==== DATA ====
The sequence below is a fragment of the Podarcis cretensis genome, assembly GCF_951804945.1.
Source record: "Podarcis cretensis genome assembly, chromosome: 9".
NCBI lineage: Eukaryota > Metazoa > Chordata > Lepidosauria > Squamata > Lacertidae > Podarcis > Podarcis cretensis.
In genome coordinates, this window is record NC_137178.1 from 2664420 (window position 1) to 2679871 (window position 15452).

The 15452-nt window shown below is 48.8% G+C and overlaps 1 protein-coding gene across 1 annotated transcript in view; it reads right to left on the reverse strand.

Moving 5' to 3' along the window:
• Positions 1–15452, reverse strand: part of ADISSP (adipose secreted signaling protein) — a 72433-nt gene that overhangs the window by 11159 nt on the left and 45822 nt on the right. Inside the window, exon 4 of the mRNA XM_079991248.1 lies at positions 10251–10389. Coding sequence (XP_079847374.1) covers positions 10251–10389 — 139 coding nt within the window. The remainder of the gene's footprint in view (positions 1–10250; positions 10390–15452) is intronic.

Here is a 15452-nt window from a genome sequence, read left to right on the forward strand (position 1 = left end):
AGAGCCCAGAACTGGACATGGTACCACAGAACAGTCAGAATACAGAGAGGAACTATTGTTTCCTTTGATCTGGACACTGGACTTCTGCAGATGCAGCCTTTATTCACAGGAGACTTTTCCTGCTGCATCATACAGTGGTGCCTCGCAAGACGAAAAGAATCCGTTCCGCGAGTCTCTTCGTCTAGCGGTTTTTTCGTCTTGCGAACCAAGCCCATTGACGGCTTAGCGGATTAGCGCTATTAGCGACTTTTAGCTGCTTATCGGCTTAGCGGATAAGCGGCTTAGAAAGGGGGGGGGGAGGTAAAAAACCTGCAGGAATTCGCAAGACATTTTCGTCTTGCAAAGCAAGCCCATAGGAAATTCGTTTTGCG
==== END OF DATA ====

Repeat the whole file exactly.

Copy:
The sequence below is a fragment of the Podarcis cretensis genome, assembly GCF_951804945.1.
Source record: "Podarcis cretensis genome assembly, chromosome: 9".
NCBI lineage: Eukaryota > Metazoa > Chordata > Lepidosauria > Squamata > Lacertidae > Podarcis > Podarcis cretensis.
In genome coordinates, this window is record NC_137178.1 from 2664420 (window position 1) to 2679871 (window position 15452).

The 15452-nt window shown below is 48.8% G+C and overlaps 1 protein-coding gene across 1 annotated transcript in view; it reads right to left on the reverse strand.

Moving 5' to 3' along the window:
• Positions 1–15452, reverse strand: part of ADISSP (adipose secreted signaling protein) — a 72433-nt gene that overhangs the window by 11159 nt on the left and 45822 nt on the right. Inside the window, exon 4 of the mRNA XM_079991248.1 lies at positions 10251–10389. Coding sequence (XP_079847374.1) covers positions 10251–10389 — 139 coding nt within the window. The remainder of the gene's footprint in view (positions 1–10250; positions 10390–15452) is intronic.

Here is a 15452-nt window from a genome sequence, read left to right on the forward strand (position 1 = left end):
AGAGCCCAGAACTGGACATGGTACCACAGAACAGTCAGAATACAGAGAGGAACTATTGTTTCCTTTGATCTGGACACTGGACTTCTGCAGATGCAGCCTTTATTCACAGGAGACTTTTCCTGCTGCATCATACAGTGGTGCCTCGCAAGACGAAAAGAATCCGTTCCGCGAGTCTCTTCGTCTAGCGGTTTTTTCGTCTTGCGAACCAAGCCCATTGACGGCTTAGCGGATTAGCGCTATTAGCGACTTTTAGCTGCTTATCGGCTTAGCGGATAAGCGGCTTAGAAAGGGGGGGGGGAGGTAAAAAACCTGCAGGAATTCGCAAGACATTTTCGTCTTGCAAAGCAAGCCCATAGGAAATTCGTTTTGCG